Synthesis of iron doped titania and its application in degradation of organic pollution in water

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dc.contributor.author Moradi, Vahid
dc.date.accessioned 2018-01-15T22:31:31Z
dc.date.available 2018-01-15T22:31:31Z
dc.date.copyright 2017 en_US
dc.date.issued 2018-01-15
dc.identifier.uri https://dspace.library.uvic.ca//handle/1828/8980
dc.description.abstract Anatase TiO2 has attracted a lot of attention due to its applications as a photocatalyst in water and air treatment technologies. However, its large band gap energy (⁓3.2 eV) limits its application only to UV light. Also, anatase TiO2 suffers from high electron/hole recombination, which diminishes its photocatalytic activity. Therefore, different methods have been employed to decrease its band gap energy and reduce the recombination of the charge carriers. One of the methods is to incorporate impurities as dopants in its crystal lattice. Different metal and non-metal dopants have been studied for this aim. Among the different choices, Fe3+ has showed a great potential to improve the photocatalytic activity of TiO2 under visible light irradiation. Firstly, the d orbitals of Fe3+ interact with the 3d orbitals of Ti4+ generating intermediate band gap energy levels to facilitate excitation of electrons under visible light by a red shift in the absorption of light. Secondly, Fe3+ can interact with both electrons and holes to produce Fe2+ and Fe4+ trapping the charge carriers and reducing their recombination rate. Fe2+ and Fe4+ can release the electron and hole and revert back to the Fe3+. The released charge carriers migrate to the surface of the nanoparticles to initiate the photocatalytic reactions. However, it was found that the photocatalytic activity of Fe-TiO2 is not as high as expected. Therefore, in this research study I investigated the cause for its low photocatalytic activity and found methods to improve it. The Fe-TiO2 was synthesized using a facile sol-gel method and its structure and properties were characterized by different instrumental techniques. Using TEM and HRTEM an amorphous layer was seen on the surface of the nanoparticles. This layer characterized using XPS and EDX was composed of iron oxide layers. This layer was contaminating the surface of the nanoparticles where the photocatalytic reactions take place. Moreover, the contamination layer was acting as a recombination center for the electrons and holes. To the best of our knowledge, no previous study was conducted to investigate the effect of an iron oxide contamination layer on the photocatalytic activity of Fe-TiO2 nanoparticles. This layer was removed using a concentrated HCl solution confirmed using HRTEM and XPS. Also, using DRS it was shown that its removal does not effect the optical properties of the Fe-TiO2 confirming that the acid treatment process did not influence the doped Fe3+ in the TiO2 crystal lattice. The degradation of methelyne orange (MO), a representative pollutant, was increased from 25% to 98% under visible light irradiation. Also, in order to achieve the highest performance of the photocatalyst, it was necessary to study the parameters of the photocatalytic activity and the degradation efficiency. Therefore, experiments using a phenol solution, another representative pollutant, were conducted to investigate and optimize the effects of the catalyst load, reaction time, initial concentrating of the pollutant and pH. The degradation efficiency of the phenol solution was found to increase from 31% to 57% by the removal of the contamination layer and by controlling the pH of the solution. en_US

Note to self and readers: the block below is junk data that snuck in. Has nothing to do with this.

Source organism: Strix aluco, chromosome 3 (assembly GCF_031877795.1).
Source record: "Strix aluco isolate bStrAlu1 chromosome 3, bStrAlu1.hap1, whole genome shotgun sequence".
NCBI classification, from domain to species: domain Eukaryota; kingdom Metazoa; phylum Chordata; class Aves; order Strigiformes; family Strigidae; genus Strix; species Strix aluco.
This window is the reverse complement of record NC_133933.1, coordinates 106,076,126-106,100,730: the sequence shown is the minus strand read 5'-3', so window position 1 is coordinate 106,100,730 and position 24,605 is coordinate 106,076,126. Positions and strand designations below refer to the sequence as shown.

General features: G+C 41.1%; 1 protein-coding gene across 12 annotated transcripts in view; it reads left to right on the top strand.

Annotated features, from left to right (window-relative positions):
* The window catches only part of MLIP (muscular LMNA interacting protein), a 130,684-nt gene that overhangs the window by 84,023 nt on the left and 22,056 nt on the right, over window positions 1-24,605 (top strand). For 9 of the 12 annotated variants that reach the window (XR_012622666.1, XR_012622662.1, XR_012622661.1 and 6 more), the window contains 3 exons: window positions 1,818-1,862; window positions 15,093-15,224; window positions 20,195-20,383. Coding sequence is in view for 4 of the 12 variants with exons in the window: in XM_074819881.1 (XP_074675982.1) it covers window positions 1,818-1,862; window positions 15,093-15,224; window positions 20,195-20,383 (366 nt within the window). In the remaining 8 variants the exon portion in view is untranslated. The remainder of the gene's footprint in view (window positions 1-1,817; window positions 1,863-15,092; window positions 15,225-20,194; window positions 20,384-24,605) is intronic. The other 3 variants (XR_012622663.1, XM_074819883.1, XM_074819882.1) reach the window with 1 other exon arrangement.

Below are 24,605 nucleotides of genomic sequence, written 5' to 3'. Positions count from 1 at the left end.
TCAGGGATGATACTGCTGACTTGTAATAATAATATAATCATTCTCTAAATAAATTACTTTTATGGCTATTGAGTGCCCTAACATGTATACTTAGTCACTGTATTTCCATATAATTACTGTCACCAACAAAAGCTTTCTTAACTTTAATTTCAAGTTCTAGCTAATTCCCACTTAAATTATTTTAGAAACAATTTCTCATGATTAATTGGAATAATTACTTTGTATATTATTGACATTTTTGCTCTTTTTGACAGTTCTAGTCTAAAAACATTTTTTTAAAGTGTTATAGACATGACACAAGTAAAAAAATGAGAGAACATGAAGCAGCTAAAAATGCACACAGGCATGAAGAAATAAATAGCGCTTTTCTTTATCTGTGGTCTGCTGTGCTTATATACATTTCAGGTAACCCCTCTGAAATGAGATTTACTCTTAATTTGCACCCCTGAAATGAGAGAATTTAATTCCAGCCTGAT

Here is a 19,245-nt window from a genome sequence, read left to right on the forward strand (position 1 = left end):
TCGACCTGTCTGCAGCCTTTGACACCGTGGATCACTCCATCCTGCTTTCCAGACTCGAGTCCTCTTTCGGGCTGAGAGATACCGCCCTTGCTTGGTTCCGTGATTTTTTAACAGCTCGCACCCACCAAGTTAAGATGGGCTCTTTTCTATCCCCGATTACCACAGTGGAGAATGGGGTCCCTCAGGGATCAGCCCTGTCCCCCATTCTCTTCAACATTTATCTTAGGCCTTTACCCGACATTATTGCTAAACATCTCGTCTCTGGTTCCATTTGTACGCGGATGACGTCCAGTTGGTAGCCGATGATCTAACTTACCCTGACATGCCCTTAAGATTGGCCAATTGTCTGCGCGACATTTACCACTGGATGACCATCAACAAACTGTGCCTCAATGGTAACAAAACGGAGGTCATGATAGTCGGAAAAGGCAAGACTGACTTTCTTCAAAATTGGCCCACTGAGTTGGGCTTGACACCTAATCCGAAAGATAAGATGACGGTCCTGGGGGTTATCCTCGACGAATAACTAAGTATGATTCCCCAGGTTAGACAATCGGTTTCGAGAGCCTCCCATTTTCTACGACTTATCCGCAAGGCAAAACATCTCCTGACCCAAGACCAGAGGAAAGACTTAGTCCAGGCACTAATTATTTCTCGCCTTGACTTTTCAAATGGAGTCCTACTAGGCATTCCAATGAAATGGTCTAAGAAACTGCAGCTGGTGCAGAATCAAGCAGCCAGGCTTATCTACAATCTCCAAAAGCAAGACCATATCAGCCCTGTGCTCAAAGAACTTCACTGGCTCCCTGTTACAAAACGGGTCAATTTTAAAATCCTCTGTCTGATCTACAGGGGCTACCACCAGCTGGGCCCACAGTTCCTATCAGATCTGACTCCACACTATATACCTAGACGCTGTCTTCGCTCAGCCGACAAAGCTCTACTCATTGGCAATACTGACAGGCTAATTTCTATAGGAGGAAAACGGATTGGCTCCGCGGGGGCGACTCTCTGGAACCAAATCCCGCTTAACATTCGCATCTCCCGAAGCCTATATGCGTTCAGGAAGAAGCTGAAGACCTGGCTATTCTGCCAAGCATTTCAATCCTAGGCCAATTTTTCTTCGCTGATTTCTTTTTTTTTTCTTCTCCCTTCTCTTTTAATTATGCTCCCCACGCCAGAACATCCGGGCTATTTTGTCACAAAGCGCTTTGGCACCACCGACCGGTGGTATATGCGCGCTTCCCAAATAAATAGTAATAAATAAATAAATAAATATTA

dc.language English eng
dc.language.iso en en_US
dc.rights Available to the World Wide Web en_US
dc.subject Fe doping en_US
dc.subject transition metal en_US
dc.subject TiO2 photocatalyst en_US
dc.subject visible light en_US
dc.subject acid treatment en_US
dc.title Synthesis of iron doped titania and its application in degradation of organic pollution in water en_US
dc.type Thesis en_US
dc.contributor.supervisor Herring, Rodney A.
dc.contributor.supervisor Jun, Martin Byung-Guk
dc.degree.department Department of Mechanical Engineering en_US
dc.degree.level Doctor of Philosophy Ph.D. en_US
dc.description.scholarlevel Graduate en_US

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